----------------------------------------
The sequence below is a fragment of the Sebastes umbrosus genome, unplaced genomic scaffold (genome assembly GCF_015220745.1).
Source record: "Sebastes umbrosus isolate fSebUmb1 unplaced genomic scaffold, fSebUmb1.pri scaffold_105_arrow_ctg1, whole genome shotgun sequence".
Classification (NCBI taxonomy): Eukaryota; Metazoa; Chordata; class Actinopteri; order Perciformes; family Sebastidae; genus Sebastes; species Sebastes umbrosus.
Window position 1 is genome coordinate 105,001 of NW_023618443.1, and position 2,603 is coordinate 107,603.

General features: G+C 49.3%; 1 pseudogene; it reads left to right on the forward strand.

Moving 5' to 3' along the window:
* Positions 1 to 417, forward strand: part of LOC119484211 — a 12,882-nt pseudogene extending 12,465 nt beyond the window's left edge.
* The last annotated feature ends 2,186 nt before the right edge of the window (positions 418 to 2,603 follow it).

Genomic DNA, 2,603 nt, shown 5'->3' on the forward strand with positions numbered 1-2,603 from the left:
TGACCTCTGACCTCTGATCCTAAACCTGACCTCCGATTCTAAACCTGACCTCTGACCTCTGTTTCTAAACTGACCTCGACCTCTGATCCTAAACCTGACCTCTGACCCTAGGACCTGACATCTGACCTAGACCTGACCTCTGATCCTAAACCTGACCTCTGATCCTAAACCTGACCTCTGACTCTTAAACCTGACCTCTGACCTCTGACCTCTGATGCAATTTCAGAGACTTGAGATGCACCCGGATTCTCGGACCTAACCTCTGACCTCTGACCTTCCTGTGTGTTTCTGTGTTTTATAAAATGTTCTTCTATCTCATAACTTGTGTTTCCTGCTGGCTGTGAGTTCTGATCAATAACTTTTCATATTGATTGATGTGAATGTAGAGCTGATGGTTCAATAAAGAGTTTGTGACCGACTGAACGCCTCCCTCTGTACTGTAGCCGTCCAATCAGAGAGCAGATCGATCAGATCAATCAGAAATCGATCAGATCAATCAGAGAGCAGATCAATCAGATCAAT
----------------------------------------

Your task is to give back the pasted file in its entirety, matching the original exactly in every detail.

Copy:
The sequence below is a fragment of the Sebastes umbrosus genome, unplaced genomic scaffold (genome assembly GCF_015220745.1).
Source record: "Sebastes umbrosus isolate fSebUmb1 unplaced genomic scaffold, fSebUmb1.pri scaffold_105_arrow_ctg1, whole genome shotgun sequence".
Classification (NCBI taxonomy): Eukaryota; Metazoa; Chordata; class Actinopteri; order Perciformes; family Sebastidae; genus Sebastes; species Sebastes umbrosus.
Window position 1 is genome coordinate 105,001 of NW_023618443.1, and position 2,603 is coordinate 107,603.

General features: G+C 49.3%; 1 pseudogene; it reads left to right on the forward strand.

Moving 5' to 3' along the window:
* Positions 1 to 417, forward strand: part of LOC119484211 — a 12,882-nt pseudogene extending 12,465 nt beyond the window's left edge.
* The last annotated feature ends 2,186 nt before the right edge of the window (positions 418 to 2,603 follow it).

Genomic DNA, 2,603 nt, shown 5'->3' on the forward strand with positions numbered 1-2,603 from the left:
TGACCTCTGACCTCTGATCCTAAACCTGACCTCCGATTCTAAACCTGACCTCTGACCTCTGTTTCTAAACTGACCTCGACCTCTGATCCTAAACCTGACCTCTGACCCTAGGACCTGACATCTGACCTAGACCTGACCTCTGATCCTAAACCTGACCTCTGATCCTAAACCTGACCTCTGACTCTTAAACCTGACCTCTGACCTCTGACCTCTGATGCAATTTCAGAGACTTGAGATGCACCCGGATTCTCGGACCTAACCTCTGACCTCTGACCTTCCTGTGTGTTTCTGTGTTTTATAAAATGTTCTTCTATCTCATAACTTGTGTTTCCTGCTGGCTGTGAGTTCTGATCAATAACTTTTCATATTGATTGATGTGAATGTAGAGCTGATGGTTCAATAAAGAGTTTGTGACCGACTGAACGCCTCCCTCTGTACTGTAGCCGTCCAATCAGAGAGCAGATCGATCAGATCAATCAGAAATCGATCAGATCAATCAGAGAGCAGATCAATCAGATCAAT